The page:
Both behavioral and neuro-scientific research have been examined in tandem in order to draw conclusions about the linkage between the two in their ability to drive gambling and addictive behaviors. Dretsch and Tipples (2008) performed a study in which the Iowa Gambling Test (IGT), one used for research on decision-making processes, was employed to examine the effects of high load on the working memory on the function of somatic markers as targets and cues to particular behaviors. The manipulation of working memory load was accomplished by employing a random number generator so as to increase the difficulty and unpredictability of the various IGT tasks and exhibited a detractive effect on decision-making. (Dretsch & Tipples, 2008). In Clark, et al.’s (2009) research, behavioral results indicated that losses in a slot machine task led to a higher propensity to continue to play; neurological data was collected as well. Event-related potentials in an fMRI were analyzed to find that losses in which the slot reel stopped proximal to what would have been a winning outcome led to very different neural activity patterns than if the reel stopped on an image not near to the image that would have won (Clark, Lawrence, Astley-Jones, Gray, 2009).


The existing literature on pathological gambling suggests that it is centered on a supposed need to continue playing, and an insatiable desire to give it one more chance, until, after an unknowable number of trials, positive feedback is presented in the form of a win, or a negative outcome, such as major loss, presents further opportunity to try harder and with greater frequency. This closely mirrors the process by which action potentials are fired. Voltage thresholds must be reached exactly or in excess in order for channels to open and allow neurotransmitters to convey information from neuron to neuron via their axons, dendrites and axon terminals. It is interesting to note the way in which our physiologic method for conveying information, regulating the body, expressing emotion, activating muscle, and performing vital processes so closely resembles a process that is so completely destructive when it is translated from neuro-scientific to behavioral in nature. The process by which action potentials fire, in which voltage increases until something definitive occurs, differs from gambling and other addictive behavioral disorders in that it is highly stratified and “black and white.” Either there is a response, or there is none, regardless of the amount of voltage put into a system without bringing about a response. Conversly, in addictive behaviors, feedback is constant, until particularly jarring feedback triggers a more action potential-like response.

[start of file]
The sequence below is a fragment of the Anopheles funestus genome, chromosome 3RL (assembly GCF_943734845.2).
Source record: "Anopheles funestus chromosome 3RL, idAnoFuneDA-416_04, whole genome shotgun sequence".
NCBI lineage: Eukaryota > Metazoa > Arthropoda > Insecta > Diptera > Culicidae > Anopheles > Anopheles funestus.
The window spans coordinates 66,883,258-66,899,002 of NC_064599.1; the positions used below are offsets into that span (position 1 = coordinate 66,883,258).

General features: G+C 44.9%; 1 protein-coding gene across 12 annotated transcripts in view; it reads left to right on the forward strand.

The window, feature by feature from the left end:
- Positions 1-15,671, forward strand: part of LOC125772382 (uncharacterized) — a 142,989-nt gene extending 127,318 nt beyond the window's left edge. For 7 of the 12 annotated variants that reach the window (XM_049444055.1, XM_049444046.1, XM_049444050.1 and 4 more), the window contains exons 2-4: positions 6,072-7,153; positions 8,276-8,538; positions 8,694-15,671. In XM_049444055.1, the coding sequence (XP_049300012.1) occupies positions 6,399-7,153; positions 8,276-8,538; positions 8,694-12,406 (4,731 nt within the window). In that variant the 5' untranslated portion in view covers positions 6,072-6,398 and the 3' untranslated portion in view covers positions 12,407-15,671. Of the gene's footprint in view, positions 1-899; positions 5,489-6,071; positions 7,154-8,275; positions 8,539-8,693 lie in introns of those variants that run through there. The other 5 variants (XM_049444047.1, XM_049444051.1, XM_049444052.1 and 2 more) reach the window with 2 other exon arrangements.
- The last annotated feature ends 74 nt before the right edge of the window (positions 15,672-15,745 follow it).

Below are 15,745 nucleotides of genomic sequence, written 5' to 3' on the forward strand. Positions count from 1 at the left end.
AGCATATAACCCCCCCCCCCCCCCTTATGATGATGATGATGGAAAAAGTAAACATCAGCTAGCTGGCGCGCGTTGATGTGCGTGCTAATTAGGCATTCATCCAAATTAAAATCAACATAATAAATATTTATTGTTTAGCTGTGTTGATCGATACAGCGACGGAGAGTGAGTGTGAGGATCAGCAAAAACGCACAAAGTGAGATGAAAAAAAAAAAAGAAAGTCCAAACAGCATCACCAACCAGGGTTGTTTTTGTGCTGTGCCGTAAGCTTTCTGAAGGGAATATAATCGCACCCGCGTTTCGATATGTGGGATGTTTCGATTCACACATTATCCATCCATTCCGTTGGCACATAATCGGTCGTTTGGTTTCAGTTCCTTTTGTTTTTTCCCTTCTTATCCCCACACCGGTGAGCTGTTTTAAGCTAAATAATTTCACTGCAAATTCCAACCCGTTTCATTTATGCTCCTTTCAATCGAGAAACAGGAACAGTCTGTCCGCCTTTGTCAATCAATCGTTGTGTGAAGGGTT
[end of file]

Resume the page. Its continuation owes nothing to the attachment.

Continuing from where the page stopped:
Works Cited:

Clark, L.; Lawrence, A.J.; Astley-Jones, F.; Gray, N. (2009). Gambling near-misses enhance motivation to gamble and recruit win-related brain circuitry. Neuron, 61(3), 481-490.

Diagnostic and Statistical Manual of Mental Disorders, Fourth Edition, Text Revision. Washington, DC, American Psychiatric Association, 2000.

Dretsch, M.N.; Tipples, J. (2008). Working memory involved in predicting future outcomes based on past experiences. Brain and Cognition, 66(1), 83-90.

Verdejo-Garcia, A.; Bechara, A. (2009). A somatic marker theory of addiction. Neuropharmacology, 56, 48-62.


Paul Grobstein's picture

brain and gambling

"an insatiable desire to give it one more chance" is a really interesting way to think about compulsive gambling, and yes, it has some metaphoric parallels to the threshhold phenomena of action potential generation.  So, what kind of more complex neural organization could yield that as well as other features of the "behavioral model"?